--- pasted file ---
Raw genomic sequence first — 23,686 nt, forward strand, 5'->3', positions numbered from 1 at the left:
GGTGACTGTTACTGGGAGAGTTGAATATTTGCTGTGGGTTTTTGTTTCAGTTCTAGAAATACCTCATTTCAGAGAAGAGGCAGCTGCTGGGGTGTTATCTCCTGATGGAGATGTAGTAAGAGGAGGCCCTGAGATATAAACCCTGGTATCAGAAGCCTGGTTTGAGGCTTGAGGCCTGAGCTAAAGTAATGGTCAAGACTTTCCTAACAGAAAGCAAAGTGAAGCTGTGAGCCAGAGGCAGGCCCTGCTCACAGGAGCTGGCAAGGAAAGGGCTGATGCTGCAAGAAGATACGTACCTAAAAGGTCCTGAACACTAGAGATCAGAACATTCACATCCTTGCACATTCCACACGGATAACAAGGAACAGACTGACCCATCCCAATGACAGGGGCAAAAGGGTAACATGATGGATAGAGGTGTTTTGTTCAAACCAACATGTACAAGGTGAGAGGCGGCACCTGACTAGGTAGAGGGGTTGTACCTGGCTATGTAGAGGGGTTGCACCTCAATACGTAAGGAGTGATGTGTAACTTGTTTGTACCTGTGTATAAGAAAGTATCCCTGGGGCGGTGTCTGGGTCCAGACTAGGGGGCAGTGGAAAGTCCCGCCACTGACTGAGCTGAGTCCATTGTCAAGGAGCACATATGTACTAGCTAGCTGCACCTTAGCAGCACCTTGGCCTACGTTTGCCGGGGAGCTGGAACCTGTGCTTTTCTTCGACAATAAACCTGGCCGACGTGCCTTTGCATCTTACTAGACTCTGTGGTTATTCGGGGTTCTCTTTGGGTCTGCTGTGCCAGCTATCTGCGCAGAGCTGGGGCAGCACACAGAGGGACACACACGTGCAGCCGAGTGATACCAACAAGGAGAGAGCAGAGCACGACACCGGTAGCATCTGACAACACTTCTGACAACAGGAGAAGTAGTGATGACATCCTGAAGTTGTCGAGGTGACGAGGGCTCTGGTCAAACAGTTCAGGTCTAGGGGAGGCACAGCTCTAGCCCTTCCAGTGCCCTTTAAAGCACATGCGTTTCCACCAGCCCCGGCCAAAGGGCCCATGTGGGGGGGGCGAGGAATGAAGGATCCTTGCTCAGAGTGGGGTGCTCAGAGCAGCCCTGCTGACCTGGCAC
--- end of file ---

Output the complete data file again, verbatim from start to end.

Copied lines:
Raw genomic sequence first — 23,686 nt, forward strand, 5'->3', positions numbered from 1 at the left:
GGTGACTGTTACTGGGAGAGTTGAATATTTGCTGTGGGTTTTTGTTTCAGTTCTAGAAATACCTCATTTCAGAGAAGAGGCAGCTGCTGGGGTGTTATCTCCTGATGGAGATGTAGTAAGAGGAGGCCCTGAGATATAAACCCTGGTATCAGAAGCCTGGTTTGAGGCTTGAGGCCTGAGCTAAAGTAATGGTCAAGACTTTCCTAACAGAAAGCAAAGTGAAGCTGTGAGCCAGAGGCAGGCCCTGCTCACAGGAGCTGGCAAGGAAAGGGCTGATGCTGCAAGAAGATACGTACCTAAAAGGTCCTGAACACTAGAGATCAGAACATTCACATCCTTGCACATTCCACACGGATAACAAGGAACAGACTGACCCATCCCAATGACAGGGGCAAAAGGGTAACATGATGGATAGAGGTGTTTTGTTCAAACCAACATGTACAAGGTGAGAGGCGGCACCTGACTAGGTAGAGGGGTTGTACCTGGCTATGTAGAGGGGTTGCACCTCAATACGTAAGGAGTGATGTGTAACTTGTTTGTACCTGTGTATAAGAAAGTATCCCTGGGGCGGTGTCTGGGTCCAGACTAGGGGGCAGTGGAAAGTCCCGCCACTGACTGAGCTGAGTCCATTGTCAAGGAGCACATATGTACTAGCTAGCTGCACCTTAGCAGCACCTTGGCCTACGTTTGCCGGGGAGCTGGAACCTGTGCTTTTCTTCGACAATAAACCTGGCCGACGTGCCTTTGCATCTTACTAGACTCTGTGGTTATTCGGGGTTCTCTTTGGGTCTGCTGTGCCAGCTATCTGCGCAGAGCTGGGGCAGCACACAGAGGGACACACACGTGCAGCCGAGTGATACCAACAAGGAGAGAGCAGAGCACGACACCGGTAGCATCTGACAACACTTCTGACAACAGGAGAAGTAGTGATGACATCCTGAAGTTGTCGAGGTGACGAGGGCTCTGGTCAAACAGTTCAGGTCTAGGGGAGGCACAGCTCTAGCCCTTCCAGTGCCCTTTAAAGCACATGCGTTTCCACCAGCCCCGGCCAAAGGGCCCATGTGGGGGGGGCGAGGAATGAAGGATCCTTGCTCAGAGTGGGGTGCTCAGAGCAGCCCTGCTGACCTGGCAC